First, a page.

Advances in Chinese Economic Studies series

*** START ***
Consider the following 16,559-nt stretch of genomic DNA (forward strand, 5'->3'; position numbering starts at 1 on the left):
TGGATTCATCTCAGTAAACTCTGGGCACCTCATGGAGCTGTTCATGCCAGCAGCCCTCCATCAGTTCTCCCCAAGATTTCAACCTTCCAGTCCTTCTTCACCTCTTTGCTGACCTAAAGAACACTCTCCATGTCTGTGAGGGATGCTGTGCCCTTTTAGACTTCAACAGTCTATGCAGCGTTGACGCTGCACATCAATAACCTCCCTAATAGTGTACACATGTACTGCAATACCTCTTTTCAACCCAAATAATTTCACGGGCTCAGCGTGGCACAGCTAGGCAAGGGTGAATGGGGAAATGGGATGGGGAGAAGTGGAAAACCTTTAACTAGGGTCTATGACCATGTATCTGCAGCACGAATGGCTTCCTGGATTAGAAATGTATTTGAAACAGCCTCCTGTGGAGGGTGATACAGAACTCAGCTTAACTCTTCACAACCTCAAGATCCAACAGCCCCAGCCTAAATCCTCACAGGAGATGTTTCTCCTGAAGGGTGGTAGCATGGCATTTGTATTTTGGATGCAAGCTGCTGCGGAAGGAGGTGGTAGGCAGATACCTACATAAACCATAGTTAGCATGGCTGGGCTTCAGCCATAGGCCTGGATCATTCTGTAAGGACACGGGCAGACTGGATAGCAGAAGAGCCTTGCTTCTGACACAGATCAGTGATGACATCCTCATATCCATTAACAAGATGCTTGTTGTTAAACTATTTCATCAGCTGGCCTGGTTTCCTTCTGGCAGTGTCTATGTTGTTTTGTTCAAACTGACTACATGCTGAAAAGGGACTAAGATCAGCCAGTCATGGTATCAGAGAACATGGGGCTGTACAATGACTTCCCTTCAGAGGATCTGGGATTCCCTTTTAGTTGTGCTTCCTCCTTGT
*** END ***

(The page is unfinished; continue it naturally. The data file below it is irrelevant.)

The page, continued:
INTRODUCTION The focus of the preceding discussion has been on issues with respect to credit markets. However, an analysis of ﬁnancial reform and economic development in China would be incomplete without devoting speciﬁc attention to China’s stock markets. The promotion of stock markets in China has received considerable support from many economists for two key reasons. First, stock markets are seen by some as a means of overcoming the negative effects of ﬁnancial repression in China’s credit markets (Li, 1994, p. 3). For example, if a privately owned ﬁrm could not gain access to credit from the state banking system, then an equity issue could represent a viable alterative investment funding source. Cho (1986) takes this argument one step further by contending that even with fully liberalized credit markets, equity markets are an essential component to an efﬁcient ﬁnancial system due to their ability to alleviate the intrinsic market failures suffered by credit markets. Second, others see stock markets as an ‘indispensible’ means of reforming China’s large SOEs (Xiang, 1998). According to this view, transforming SOEs into shareholding companies can provide them with the necessary funds to modernize, reduce their dependence upon debt ﬁnance and improve corporate governance. However, other economists have criticized the view that China should promote the stock market (Singh, 1990; He, 1994). Such writers often point to the successful bank-based development experiences of countries such as Germany and Japan, and on this basis argue that stock markets are not necessary institutions for achieving high...
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